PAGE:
Does body size affect vitamins requirements?

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Fraser Russell

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Does body size affect vitamins requirements?
« on: 14/12/2010 12:30:03 »
Fraser Russell asked the Naked Scientists:
Does body size affect vitamin requirement? For example, if I am an 8 stone adult and you are a 16 stone adult, but not obese, do you need twice as much Vitamin D as I do?

What do you think?
« Last Edit: 14/12/2010 12:30:03 by _system »


Offline chris

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Does body size affect vitamins requirements?
« Reply #1 on: 16/12/2010 15:54:14 »
This is a tricky one; in general, fat soluble vitamins are likely to be less of a problem than water soluble ones. The body can store fat-soluble vitamins like Vitamin A, D, E and K within adipose tissue and in fat deposits in organs (like the liver). Most people therefore have a reasonable long term store of these agents and therefore are unlikely to ever "run out" on the grounds of large stature.

With water-soluble vitamins - such as the B vitamins - people are more prone to deficiency states because these agents are very hard to retain in the body for any period of time. Any excesses are usually flushed away in urine.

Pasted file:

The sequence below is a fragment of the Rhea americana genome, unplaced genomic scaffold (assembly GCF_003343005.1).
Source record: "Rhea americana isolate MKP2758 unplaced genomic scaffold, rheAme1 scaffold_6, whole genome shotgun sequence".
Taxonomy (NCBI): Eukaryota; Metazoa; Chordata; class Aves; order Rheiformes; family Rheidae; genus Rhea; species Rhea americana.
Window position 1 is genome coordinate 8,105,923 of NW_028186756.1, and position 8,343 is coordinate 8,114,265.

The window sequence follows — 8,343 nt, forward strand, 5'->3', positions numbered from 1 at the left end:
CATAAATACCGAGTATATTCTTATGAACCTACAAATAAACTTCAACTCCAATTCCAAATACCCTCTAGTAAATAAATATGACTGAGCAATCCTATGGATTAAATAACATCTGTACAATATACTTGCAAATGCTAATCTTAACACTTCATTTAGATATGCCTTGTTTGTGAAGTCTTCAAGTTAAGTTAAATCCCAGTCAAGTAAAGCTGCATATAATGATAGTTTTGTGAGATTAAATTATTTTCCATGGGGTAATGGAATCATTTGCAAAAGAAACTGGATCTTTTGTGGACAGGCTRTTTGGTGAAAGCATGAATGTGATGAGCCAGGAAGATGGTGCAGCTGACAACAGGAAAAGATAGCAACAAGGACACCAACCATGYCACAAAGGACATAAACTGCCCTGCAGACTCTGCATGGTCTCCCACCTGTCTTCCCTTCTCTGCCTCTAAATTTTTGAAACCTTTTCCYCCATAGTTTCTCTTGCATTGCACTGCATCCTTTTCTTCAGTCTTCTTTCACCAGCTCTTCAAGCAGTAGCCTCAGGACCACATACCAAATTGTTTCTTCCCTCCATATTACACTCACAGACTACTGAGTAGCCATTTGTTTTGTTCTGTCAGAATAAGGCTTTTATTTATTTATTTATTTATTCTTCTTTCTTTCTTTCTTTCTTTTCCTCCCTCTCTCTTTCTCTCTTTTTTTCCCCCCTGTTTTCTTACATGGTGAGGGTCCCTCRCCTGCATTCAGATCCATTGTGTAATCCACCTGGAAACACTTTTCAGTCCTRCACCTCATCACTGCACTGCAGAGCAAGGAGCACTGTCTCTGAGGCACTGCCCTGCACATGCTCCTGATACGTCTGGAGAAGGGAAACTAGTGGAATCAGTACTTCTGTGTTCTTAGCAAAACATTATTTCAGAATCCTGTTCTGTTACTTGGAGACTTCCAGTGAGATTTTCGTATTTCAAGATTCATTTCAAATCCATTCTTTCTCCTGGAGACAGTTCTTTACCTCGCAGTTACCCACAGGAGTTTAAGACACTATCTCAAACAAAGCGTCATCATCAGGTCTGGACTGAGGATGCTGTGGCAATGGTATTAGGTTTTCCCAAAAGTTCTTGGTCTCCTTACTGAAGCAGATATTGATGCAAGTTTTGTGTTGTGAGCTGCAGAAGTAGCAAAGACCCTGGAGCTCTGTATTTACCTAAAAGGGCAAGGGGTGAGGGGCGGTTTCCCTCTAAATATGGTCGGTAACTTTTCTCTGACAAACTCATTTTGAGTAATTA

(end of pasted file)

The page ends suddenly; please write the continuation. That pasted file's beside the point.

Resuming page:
I think, as a rule of thumb, a big person - e.g. with a large bulk of lean tissue and running a significant metabolic rate - will have a higher demand for vitamins than a smaller person, and the demand for water-soluble vitamins is likely to be higher at times (owing to an inability to store these agents) than for fat-soluble ones. That said, the relatively tiny amounts of both that are actually needed to keep a person healthy mean that most people, large or small, are vitamin replete for the majority of the time.

A slightly "woolly" answer, for which I apologise. Perhaps someone else can do better?

I never forget a face, but in your case I'll make an exception - Groucho Marx


Offline CliffordK

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Does body size affect vitamins requirements?
« Reply #2 on: 19/12/2010 09:52:22 »
Good Point.

Fat doesn't necessarily mean it needs more nutrients of any kind.

Children and Teenagers may need more nutrients than an adult.


Offline Kevan Gelling

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Does body size affect vitamins requirements?
« Reply #3 on: 21/12/2010 13:00:35 »
A paper published in European Journal of Endocrinology describes a formula that can be used calculate the amount of vitamin D needed in a single dose to correct a person's vitamin D levels [?].


The cholecalciferol loading dose required to reach the serum 25-OHD3 target level of 75 nmol/L can be calculated as follows:

Dose (IU) = 40 x (75 - serum 25-OHD3) x Body Weight

The researchers found that body weight was directly linked to the amount of vitamin D required.

Two caveats:
- The calculation is for a 'correction' dose, not a maintenance dose.
- The formula does not include BMI (i.e. obesity) which is known to affect the efficacy of vitamin D and may be more significant that body weight per se

van Groningen, L. et al.  Cholecalciferol loading dose guideline for vitamin D deficient adults. European journal of endocrinology / European Federation of Endocrine Societies (2010)